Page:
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The Last Jedi SPOILER Thread

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I really liked it. I thought Hamill was great, every part he was in was well done. The highlights for me were the dialogue between him and YODA!! FRICKEN YODA!!! and him and Kylo Ren. The fight between the Praetorian Guards and Reylo was awesome.

I was very sad though when Ackbar met his demise, I get it, it was time.. but I was still sad. He was one of my favourite characters, RIP old friend. At least he got in some lines first. Fun fact, the ship they were on was called the Raddus.

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On 12/16/2017 at 8:29 AM, ryanjamal said:

There were parts of it I didn’t like (many echo what’s been said already—the side plot that seemed pointless, the secret withheld by Holdo for no reason), but overall it’s at worst an 8.5/10 for me and I think I’ll grow to like it more (especially if E9 builds satisfyingly on what TLJ started). I really like the character arcs they cave us, love Kylo Ren, and thoroughly appreciated how they inverted all of the tropes from Empire. But I also love TFA, so I’m coming from a different place than some. 

-ryanjamal 

I agree 100%.

I will say one thing about the pointless side plot: at least it was exciting.  The side plot in the Phantom Menace were political snooze fests, whereas this one had character building (and bonding); a Lando-esque, guilt-ridden betrayal; and an epic showdown.  It was pointless, but it was fun to watch.  Also we got to see the “other side,” until now it was sketchy dive bars that showed off the aliens and this time it was a high end casino.  Both full of criminals, but still.

 

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2 hours ago, FrogTrigger said:

I really liked it. I thought Hamill was great, every part he was in was well done. The highlights for me were the dialogue between him and YODA!! FRICKEN YODA!!! and him and Kylo Ren. The fight between the Praetorian Guards and Reylo was awesome.

I was very sad though when Ackbar met his demise, I get it, it was time.. but I was still sad. He was one of my favourite characters, RIP old friend. At least he got in some lines first. Fun fact, the ship they were on was called the Raddus.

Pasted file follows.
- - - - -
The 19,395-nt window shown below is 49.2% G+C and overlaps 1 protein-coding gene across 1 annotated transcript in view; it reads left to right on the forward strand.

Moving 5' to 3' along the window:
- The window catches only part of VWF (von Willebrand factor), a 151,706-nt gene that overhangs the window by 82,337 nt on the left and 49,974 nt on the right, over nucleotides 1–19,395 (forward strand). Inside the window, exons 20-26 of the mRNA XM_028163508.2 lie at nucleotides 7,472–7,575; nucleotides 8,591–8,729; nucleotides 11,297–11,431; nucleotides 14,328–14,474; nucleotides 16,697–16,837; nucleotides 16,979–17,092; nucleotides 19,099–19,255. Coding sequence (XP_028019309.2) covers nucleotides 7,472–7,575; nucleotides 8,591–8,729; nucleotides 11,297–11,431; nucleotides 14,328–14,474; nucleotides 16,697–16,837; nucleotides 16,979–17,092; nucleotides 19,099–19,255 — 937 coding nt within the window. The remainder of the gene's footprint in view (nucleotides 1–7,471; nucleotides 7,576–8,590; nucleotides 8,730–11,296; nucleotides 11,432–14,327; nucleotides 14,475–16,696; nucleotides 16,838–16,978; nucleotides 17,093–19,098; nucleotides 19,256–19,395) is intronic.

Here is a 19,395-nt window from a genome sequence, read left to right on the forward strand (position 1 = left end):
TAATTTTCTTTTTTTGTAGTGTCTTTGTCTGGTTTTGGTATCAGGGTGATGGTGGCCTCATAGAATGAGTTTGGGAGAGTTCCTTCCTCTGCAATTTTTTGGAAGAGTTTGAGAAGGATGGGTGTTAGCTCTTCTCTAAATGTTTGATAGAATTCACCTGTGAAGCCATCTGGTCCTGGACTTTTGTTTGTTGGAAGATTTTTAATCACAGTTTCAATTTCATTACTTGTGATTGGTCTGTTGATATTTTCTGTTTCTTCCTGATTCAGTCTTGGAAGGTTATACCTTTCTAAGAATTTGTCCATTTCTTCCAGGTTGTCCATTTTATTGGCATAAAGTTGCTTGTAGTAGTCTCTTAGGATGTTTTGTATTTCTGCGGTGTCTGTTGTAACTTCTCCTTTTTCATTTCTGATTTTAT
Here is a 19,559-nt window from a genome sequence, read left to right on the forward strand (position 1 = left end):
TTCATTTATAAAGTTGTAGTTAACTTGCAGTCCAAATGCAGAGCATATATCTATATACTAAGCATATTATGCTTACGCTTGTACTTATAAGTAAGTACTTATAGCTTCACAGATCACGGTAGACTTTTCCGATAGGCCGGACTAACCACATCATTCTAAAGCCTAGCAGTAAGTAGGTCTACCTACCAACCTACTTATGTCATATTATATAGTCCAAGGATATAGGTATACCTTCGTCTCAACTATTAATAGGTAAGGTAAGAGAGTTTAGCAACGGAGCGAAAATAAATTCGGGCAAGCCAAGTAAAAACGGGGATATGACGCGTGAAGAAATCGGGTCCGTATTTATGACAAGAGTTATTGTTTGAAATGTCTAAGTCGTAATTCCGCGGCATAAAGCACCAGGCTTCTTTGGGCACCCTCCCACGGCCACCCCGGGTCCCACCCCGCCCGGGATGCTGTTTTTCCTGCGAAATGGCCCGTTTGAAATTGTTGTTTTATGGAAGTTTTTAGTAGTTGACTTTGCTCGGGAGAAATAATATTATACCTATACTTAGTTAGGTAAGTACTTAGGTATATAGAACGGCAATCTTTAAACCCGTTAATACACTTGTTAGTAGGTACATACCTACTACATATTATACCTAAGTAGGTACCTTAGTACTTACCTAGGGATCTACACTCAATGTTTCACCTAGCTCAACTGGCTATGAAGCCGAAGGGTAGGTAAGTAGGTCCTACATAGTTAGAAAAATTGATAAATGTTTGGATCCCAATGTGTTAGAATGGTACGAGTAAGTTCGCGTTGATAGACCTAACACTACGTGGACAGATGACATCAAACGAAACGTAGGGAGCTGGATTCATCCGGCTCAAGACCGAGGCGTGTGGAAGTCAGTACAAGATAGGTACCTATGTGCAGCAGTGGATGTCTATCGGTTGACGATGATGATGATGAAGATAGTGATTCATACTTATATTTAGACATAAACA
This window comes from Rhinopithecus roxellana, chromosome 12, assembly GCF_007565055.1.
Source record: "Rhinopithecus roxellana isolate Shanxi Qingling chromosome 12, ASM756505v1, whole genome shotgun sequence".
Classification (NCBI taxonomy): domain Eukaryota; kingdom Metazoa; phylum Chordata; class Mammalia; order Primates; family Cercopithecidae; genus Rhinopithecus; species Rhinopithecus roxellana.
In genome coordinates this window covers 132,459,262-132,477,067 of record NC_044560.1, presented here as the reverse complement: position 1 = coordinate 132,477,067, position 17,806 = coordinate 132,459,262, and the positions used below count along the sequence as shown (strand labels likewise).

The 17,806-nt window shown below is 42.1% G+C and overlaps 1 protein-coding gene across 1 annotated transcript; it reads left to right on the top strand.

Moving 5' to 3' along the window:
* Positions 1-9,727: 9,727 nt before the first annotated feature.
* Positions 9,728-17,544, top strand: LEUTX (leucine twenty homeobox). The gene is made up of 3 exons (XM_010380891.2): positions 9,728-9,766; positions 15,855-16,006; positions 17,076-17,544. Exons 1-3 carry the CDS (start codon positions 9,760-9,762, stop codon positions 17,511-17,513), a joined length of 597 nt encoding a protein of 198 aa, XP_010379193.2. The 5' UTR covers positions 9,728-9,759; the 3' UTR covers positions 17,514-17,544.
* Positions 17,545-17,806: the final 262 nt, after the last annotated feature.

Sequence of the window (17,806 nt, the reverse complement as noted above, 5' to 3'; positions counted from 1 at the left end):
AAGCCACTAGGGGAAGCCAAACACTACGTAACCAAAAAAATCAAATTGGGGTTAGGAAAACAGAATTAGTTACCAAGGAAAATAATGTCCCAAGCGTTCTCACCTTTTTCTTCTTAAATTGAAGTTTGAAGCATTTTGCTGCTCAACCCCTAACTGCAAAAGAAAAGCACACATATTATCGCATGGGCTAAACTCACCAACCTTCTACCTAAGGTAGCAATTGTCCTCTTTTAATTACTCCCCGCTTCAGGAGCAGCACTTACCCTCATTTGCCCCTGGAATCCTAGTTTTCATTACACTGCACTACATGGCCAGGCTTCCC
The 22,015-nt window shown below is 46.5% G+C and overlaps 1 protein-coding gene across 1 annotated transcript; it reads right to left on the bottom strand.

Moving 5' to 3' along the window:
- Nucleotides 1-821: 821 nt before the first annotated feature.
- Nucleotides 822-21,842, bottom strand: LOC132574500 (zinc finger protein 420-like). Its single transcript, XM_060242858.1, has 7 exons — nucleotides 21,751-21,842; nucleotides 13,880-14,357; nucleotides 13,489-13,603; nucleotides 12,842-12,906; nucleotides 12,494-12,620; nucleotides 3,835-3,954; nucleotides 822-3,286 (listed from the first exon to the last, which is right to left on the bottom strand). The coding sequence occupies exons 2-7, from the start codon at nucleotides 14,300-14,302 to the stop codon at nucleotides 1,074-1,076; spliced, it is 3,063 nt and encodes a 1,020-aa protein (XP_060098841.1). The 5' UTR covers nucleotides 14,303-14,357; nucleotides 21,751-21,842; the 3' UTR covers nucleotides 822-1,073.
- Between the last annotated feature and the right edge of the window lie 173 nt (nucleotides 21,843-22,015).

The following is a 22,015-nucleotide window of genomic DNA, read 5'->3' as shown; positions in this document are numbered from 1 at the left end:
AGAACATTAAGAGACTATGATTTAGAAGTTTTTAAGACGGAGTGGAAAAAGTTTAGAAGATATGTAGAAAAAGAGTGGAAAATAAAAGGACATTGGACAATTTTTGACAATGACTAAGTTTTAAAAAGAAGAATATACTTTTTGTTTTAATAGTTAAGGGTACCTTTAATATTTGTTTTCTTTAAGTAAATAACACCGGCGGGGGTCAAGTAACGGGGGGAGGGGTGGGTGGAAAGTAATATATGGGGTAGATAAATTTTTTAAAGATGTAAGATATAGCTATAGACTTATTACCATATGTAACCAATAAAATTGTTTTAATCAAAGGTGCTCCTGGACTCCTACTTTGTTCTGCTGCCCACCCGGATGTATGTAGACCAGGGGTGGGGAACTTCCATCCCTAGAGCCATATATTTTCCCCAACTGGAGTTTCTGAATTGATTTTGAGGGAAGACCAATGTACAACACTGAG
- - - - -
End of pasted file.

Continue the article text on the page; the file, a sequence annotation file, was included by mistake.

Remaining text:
Yoda part was awesome. Yoda troll for the win! And they had the books in the falcon later, so what he was saying had this double meaning :)

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I quite liked it.

Good-

Kylo and Rey, both the bonding conversations and the big fight.

Snokes surprising and gruesome end.

New red guards.

Phasma finally doing something.

LUKE!

Two cool new planets. Visually Krayt or whatever the red and white mining planet was called was stunning.

Casino planet was cool. I don't care if it was a pointless sub plot, still cool, still fun to watch.

Flashbacks were cool.

Poe putting Hux on hold..

Big walkers.

Porgs were fine.

Bad-

Luke dying for no apparent reason.

Leia not dying. Seemed like she couldve done what Holdo did and Holdo couldve been in ix.

Luke dying for no apparent reason.

How small the resistance was... I kept thinking didnt they win thiis battle 30 years ago, and again in force awakens... felt pointless

R2 did almost nothing...

Leias weird spaceflight...

Paige dying in the first few minutes (my girls were excited about her)

Hux wasnt intimidating at all.

Luke dying for no apparent reason

The big frog nuns were kind of silly.

No real Luke battle! I thought he'd be bad ***. 

No Knights of Ren! Could of had Luke and Rey take out a bunch...

Kind of wasted Del Toro...

And Luke dying for no apparent reason.

Overall, loved it and want to see it again. I never got into the big space battles as much anyway, always liked the characters fighting more... guess that's why I play IA, not X Wing.

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3 hours ago, Uninvited Guest said:

I agree 100%.

I will say one thing about the pointless side plot: at least it was exciting.  The side plot in the Phantom Menace were political snooze fests, whereas this one had character building (and bonding); a Lando-esque, guilt-ridden betrayal; and an epic showdown.  It was pointless, but it was fun to watch.  Also we got to see the “other side,” until now it was sketchy dive bars that showed off the aliens and this time it was a high end casino.  Both full of criminals, but still.

The "side quest" meandered too long, but it was far from pointless. It showed the human cost of the conflict and served to drive home the message that the Force doesn't belong to the Jedi and the Sith. Aside from the length, I really enjoyed it. That kid who picked up the broom at the end... that kid is US. It's a kid using the Force, looking up at the stars and wishing he was something more. That's me and my friends as kids with wiffle ball bats and nerf guns trying to block blaster fire like Luke did. Or us tying fishing line to stuff so we could pull it towards us with the Force.